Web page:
This alert sets out some key takeaways from the conference, including tips for clients who are regularly engaged in matters involving the supply chain.
This year’s SCM Conference had one key theme: data. Automation and AI are no longer the future; they are the present, and with them comes the opportunity to collect, analyse and learn from unprecedented amounts of data. It has been predicted that, by 2023, 80% of the world’s largest manufacturers will use AI to manage product portfolios. The top three areas impacting the future of supply chains are Artificial Intelligence, Automation and Data Science Management of big data. Managing supply chains will become more complex and reliant on automated systems.
This raises a number of legal questions.
Rights to use
The amount of data currently being generated by the supply chain is equal to approximately 250 books per person per day. With the ever increasing uptake of automation systems and AI technology, this number will grow exponentially in the near future. Data is being generated at every stage of the supply chain, and will have implications for all players – from production to transport to storage to sale. Which raises the question: who has the right to use that data? Is it the technology owner (eg the automation supplier or the software creator)? Or is it the customer?
As noted by Nga Opoku from the Department of Infrastructure, the Commonwealth Government is investing heavily into the supply chain through the National Freight and Supply Chain Strategy. This strategy aims to increase efficiencies throughout the supply chain through the use of data, including by establishing a National Freight Data Hub, which will include arrangements for data collection, protection, dissemination and hosting, and the establishment of a freight data exchange pilot to allow real-time access to freight data. It is not yet clear how this data will be captured and shared, but this will be an interesting area to watch.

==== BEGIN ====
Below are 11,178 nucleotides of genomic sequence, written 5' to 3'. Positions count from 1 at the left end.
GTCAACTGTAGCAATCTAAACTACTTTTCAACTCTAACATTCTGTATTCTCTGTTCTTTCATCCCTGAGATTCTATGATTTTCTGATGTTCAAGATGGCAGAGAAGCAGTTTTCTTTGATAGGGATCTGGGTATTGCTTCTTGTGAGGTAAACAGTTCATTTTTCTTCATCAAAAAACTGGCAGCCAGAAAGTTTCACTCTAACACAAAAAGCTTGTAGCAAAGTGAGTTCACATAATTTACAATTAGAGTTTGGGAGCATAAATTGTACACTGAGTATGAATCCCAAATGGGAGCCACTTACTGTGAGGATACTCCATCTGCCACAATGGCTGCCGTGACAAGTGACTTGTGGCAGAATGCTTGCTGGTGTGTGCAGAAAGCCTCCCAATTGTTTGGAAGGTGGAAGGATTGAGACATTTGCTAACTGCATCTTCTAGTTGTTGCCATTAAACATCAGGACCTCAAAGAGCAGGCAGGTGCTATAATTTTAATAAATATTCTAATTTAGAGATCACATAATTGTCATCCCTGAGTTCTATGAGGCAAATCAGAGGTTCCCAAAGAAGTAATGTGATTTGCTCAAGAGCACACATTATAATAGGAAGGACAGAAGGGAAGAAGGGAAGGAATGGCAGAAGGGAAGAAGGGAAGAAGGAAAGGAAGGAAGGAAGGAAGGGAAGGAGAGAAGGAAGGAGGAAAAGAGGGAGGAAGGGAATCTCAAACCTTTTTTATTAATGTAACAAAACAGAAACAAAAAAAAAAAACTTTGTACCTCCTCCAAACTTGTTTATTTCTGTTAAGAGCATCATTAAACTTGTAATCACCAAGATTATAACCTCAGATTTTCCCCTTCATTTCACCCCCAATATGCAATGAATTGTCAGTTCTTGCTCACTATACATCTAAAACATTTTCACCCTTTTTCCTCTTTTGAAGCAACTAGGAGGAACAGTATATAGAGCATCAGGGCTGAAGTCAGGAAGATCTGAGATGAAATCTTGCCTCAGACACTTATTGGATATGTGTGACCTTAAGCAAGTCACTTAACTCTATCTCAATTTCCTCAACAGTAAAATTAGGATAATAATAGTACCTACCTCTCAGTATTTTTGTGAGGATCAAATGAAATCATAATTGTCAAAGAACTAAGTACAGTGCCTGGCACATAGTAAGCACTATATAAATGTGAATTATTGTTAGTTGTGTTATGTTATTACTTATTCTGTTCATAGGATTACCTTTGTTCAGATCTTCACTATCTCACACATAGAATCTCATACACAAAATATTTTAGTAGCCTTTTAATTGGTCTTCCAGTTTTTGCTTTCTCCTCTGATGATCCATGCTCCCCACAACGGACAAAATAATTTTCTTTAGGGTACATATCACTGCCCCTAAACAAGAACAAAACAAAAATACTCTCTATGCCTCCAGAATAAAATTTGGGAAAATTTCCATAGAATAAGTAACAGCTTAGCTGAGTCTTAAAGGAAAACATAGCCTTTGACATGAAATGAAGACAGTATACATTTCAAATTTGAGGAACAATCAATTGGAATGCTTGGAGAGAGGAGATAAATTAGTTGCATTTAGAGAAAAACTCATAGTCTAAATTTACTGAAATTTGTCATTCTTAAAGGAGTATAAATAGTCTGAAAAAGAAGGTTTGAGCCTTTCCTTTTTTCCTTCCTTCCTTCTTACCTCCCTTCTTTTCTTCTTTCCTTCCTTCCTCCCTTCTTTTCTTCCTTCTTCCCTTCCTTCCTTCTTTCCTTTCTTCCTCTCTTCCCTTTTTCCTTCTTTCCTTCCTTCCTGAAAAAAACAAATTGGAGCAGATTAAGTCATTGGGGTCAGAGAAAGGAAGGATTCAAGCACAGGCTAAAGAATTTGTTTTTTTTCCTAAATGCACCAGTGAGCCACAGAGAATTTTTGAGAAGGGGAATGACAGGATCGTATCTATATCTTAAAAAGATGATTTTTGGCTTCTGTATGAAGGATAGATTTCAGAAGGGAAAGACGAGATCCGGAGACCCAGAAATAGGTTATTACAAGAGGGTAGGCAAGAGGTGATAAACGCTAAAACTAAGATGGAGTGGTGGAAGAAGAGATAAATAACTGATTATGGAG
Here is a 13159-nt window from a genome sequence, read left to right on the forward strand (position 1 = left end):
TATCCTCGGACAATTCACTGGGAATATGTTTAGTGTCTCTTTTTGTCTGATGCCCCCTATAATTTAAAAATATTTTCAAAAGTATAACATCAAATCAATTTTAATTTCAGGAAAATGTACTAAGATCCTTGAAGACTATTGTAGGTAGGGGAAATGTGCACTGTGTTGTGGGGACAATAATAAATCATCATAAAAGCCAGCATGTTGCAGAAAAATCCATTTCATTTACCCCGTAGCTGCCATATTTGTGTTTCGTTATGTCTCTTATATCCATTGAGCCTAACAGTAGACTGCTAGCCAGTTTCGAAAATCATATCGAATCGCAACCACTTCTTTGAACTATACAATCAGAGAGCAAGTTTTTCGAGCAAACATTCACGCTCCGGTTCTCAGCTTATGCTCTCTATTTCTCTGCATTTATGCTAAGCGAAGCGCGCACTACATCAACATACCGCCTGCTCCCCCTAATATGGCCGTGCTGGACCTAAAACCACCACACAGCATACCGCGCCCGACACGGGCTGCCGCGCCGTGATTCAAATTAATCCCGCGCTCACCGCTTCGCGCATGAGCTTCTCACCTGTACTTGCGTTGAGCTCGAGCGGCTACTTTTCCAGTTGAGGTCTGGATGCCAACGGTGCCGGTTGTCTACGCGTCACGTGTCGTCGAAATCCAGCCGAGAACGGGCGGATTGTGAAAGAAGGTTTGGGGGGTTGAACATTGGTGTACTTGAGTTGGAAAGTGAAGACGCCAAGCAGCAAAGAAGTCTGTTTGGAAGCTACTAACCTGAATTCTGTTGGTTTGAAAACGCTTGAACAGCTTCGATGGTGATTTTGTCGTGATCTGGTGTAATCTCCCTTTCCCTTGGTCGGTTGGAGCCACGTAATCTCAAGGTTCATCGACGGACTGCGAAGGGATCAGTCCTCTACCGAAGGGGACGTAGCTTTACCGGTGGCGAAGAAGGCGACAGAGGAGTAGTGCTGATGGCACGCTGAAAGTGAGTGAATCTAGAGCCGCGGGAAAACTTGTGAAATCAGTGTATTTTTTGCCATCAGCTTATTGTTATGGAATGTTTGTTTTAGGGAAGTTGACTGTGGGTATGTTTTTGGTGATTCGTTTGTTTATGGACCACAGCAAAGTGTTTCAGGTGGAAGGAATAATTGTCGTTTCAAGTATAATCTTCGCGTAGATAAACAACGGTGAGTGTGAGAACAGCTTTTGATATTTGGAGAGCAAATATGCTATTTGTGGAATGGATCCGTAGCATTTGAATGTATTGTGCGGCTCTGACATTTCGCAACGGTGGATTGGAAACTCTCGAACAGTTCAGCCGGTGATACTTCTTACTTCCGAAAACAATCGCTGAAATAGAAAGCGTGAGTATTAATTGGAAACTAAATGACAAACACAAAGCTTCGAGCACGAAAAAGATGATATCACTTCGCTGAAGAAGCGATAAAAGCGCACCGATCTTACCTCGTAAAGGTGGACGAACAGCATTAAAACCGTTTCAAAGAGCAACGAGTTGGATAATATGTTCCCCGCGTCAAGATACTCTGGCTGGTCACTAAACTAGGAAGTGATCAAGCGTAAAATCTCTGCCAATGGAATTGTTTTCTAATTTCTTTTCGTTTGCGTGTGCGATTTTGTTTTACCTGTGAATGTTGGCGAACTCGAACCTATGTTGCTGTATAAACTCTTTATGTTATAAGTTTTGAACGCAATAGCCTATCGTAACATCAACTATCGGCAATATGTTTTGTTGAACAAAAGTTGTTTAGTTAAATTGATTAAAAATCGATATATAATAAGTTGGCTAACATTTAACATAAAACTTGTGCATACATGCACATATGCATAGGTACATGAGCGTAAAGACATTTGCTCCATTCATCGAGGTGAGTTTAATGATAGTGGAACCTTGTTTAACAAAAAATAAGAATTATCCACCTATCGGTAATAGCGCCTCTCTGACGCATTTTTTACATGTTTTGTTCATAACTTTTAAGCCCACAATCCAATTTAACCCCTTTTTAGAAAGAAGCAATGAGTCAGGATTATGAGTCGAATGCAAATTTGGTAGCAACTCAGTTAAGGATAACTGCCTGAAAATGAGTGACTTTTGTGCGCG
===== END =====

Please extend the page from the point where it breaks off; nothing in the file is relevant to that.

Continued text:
Data will also be incredibly important in allowing brands to build trust and loyalty with consumers. Depending on the nature of the data, the information may constitute personal information in accordance with the Privacy Act, and will need to be managed both for compliance and to maintain customer trust.
Lawyers will need to ensure that these issues are addressed in contracts between customers and automation providers. Rights to access and use data should now be considered as part of the commercial terms of the deal, including in terms of value, and restrictions or restraints over that use should be clearly articulated. Contracts should address whether data generated as part of the project is proprietary information of a party (and if so, which one) and whether or not those machine learnings can be used with other customers.
Developing and sharing information
The nature of artificial intelligence is such that, the more often the tool is used, the smarter it becomes. As AI and automation tools are adopted more broadly throughout the industry, the products and capabilities will become more and more effective. This raises the question: should customers share these machine learnings to contribute to the development of these tools throughout the industry, and if so, on what terms? If so, how can we share this information without divulging proprietary information and otherwise breaching the law (including competition laws)?
As noted by Alistair Pennie, Associate Director of Contracting, Procurement and Supply Chain at Six Degrees Executive, data is the biggest change for the supply chain industry going forward. Businesses will need to up-skill to ensure that they have the most appropriate resources on hand to take full advantage of the opportunities. Pennie also emphasised that while data is important, strategic thinking, agility and leadership are key to future success, and supply chain workers are not being reskilled to deal with this change. There will be an increasing demand for employees with skills in the areas of data analytics and management, and increasing redundancies in areas which involve manual labour (including drivers and warehouse operators).